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    $\begingroup$ I think your use of the word actually and the phrase "when does the disparity actually start" is where you go wrong. In whose frame? In the Earth's frame (forever inertial), its clock ticks at a normal speed and the twin's clock is always running slowly. In the ship's first inertial frame (where the ship sits at the origin for a bit, then boosts away all of a sudden to head back to earth), its clock is running normally for a bit, and then super slowly as it heads towards earth. In any one inertial frame, all of the time dilation measurements add up to say the earth aged more! $\endgroup$ – user12029 Feb 24 '17 at 9:48
  • $\begingroup$ Very true, I guess I can't really ask when the disparity starts, because that would depend on which frame of reference you are in. I think what confuses me is the concept of multiple realities. Is this a case of multiple realities? Are both frames of reference correct or is one correct the whole time and we just can't tell which until we observe the clocks side-by-side afterwards. $\endgroup$ – dwhite5914 Feb 24 '17 at 10:03
  • $\begingroup$ For instance, you say: "In the Earth's frame (forever inertial), its clock ticks at a normal speed and the twin's clock is always running slowly", but isn't this only true from the Earth frame of reference. Won't the space twin think the Earth's clock is slow also? And if both are right, how do the clocks end up verifying that the spaceship clock ran slower, was it going slower the whole time and each twin just has a different perspective? Sorry for being so wordy, having a hard time putting my thoughts into words. $\endgroup$ – dwhite5914 Feb 24 '17 at 10:03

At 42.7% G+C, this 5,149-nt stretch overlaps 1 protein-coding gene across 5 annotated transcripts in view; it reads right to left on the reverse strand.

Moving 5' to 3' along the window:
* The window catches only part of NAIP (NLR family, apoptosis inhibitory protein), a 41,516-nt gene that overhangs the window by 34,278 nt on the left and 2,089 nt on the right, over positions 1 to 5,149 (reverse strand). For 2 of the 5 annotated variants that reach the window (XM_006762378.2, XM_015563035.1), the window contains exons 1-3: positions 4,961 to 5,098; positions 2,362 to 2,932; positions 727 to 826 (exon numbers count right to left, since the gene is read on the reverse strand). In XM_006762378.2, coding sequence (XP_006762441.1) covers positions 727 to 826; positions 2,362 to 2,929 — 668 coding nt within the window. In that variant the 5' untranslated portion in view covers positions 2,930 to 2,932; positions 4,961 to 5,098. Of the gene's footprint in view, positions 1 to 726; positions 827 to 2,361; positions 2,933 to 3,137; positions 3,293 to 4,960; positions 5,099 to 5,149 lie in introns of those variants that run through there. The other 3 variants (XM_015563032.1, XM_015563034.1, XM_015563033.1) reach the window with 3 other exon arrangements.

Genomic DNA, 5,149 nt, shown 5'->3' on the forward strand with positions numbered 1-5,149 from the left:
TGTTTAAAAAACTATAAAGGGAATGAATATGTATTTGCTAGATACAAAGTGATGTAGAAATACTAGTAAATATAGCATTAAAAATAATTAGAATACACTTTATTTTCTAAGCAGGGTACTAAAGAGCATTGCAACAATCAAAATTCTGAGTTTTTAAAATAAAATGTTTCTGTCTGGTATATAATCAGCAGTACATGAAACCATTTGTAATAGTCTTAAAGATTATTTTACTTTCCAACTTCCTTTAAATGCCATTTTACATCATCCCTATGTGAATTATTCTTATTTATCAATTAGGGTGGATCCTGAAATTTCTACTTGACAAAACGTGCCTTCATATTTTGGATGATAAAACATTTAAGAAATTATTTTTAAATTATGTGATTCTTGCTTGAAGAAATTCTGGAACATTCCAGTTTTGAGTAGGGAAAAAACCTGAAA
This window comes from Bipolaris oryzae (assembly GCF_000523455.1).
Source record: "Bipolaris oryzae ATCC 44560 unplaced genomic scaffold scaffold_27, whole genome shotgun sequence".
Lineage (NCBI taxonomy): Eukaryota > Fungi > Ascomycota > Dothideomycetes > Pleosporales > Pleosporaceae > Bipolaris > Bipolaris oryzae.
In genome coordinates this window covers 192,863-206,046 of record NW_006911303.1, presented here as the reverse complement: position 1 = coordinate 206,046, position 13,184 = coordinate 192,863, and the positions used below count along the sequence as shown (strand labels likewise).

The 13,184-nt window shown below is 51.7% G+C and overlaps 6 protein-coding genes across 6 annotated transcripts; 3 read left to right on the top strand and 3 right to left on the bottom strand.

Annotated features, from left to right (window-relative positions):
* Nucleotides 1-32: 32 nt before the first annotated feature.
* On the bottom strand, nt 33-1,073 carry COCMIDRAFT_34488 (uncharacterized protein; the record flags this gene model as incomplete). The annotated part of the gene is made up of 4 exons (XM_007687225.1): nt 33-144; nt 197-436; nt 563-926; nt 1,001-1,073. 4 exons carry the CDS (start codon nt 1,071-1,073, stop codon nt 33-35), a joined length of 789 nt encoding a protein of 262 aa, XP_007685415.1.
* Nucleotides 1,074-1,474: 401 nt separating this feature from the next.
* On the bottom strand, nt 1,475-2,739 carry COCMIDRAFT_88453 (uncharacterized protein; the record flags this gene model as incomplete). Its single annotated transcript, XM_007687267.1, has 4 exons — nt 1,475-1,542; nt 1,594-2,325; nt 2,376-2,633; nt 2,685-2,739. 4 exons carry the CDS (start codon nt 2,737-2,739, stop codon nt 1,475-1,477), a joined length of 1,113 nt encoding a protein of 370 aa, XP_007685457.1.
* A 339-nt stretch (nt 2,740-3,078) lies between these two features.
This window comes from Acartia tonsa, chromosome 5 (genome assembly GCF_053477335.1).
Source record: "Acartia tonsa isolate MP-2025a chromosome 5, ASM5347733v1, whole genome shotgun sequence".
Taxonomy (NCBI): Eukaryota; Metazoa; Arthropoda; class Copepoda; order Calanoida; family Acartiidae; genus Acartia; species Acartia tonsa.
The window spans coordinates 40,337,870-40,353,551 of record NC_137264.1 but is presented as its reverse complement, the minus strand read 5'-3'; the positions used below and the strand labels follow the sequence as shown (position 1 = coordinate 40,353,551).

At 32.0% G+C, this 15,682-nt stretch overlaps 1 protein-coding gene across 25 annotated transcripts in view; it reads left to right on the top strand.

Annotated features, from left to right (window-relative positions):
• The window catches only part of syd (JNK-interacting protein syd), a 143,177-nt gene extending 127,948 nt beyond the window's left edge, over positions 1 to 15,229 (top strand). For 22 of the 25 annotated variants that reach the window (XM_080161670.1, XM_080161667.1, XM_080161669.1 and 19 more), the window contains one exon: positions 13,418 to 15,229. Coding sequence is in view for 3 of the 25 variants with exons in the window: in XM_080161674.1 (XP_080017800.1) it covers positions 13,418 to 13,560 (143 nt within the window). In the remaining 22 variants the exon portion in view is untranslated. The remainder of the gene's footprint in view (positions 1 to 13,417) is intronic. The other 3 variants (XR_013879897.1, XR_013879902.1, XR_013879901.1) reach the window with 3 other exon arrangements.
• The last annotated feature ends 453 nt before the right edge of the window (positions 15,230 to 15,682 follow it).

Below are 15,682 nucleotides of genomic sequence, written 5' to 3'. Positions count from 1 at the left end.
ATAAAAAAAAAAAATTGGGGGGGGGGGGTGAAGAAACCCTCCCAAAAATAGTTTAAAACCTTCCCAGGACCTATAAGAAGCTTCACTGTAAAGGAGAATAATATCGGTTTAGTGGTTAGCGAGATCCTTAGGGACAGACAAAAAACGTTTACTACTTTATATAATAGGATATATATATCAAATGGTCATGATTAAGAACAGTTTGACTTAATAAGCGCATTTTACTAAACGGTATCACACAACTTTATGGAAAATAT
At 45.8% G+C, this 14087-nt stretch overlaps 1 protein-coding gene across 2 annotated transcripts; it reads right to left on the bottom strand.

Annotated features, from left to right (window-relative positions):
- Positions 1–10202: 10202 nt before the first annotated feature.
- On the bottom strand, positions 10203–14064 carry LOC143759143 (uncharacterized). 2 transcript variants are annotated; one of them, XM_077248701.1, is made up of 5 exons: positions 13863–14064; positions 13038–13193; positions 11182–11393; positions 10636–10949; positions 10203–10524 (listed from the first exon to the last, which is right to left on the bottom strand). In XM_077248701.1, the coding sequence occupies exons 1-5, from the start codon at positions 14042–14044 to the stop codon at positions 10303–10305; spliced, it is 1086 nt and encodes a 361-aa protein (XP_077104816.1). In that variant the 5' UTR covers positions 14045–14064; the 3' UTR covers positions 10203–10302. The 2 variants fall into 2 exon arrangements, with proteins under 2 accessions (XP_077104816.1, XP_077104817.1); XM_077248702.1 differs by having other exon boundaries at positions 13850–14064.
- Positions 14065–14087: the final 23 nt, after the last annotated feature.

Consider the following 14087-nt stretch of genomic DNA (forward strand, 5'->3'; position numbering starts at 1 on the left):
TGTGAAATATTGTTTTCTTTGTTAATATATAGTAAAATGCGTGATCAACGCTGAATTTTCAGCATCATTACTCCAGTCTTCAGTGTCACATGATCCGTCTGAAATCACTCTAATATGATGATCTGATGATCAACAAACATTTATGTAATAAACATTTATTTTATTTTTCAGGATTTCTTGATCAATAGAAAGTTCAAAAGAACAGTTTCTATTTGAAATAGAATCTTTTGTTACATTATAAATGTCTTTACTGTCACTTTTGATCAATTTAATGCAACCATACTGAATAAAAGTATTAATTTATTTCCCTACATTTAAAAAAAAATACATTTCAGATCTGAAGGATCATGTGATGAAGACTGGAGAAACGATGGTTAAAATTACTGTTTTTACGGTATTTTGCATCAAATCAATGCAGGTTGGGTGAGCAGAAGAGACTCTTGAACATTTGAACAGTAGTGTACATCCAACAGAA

Disparity starts as soon as twins change frame. It is often said that single clock dilates relatively to a set of spatially separated clocks. Set of synchronized clocks will appear running faster, is single clock compares its own readings with synchronized clocks successively. It makes no sense to speak about motion, if there is no reference frame. It is not possible to compare ticking rate of single clock to single clock. You must to introduce a reference frame by means of putting two synchronized clocks at least. Then single clock moves from clock to clock and compares readings. Single clock dilates from point of view of the set of two clock. Set of two clocks is reference frame. In special relativity observers do not come to agreement, which frame is "mutual". We, people a bit cleverer, since we have Greenwich meridian. Imagine what would happen if there was no Greenwich meridian. Relativity of simultaneity! Then moving twin does the same. He introduces his own frame and places another additional clock at certain distance from himself. Then single clock moves in this frame from clock to clock of that frame. Moving clock shows 12 and clock at rest Nr.1 shows 12. Then single clock moves further and approaches clock at rest Nr. 2. Single moving clock shows 3 and clock at rest Nr. 2 shows 5 for example. If twin turns back at clock Nr.2 and moves back towards clock Nr.1 and we think in terms of that same frame, it dilates further and when it comes back, it will obviously show less time. If we don't change frames that describe relative motion, there is no paradox. As soon as we jump from one frame to another frame paradox appears.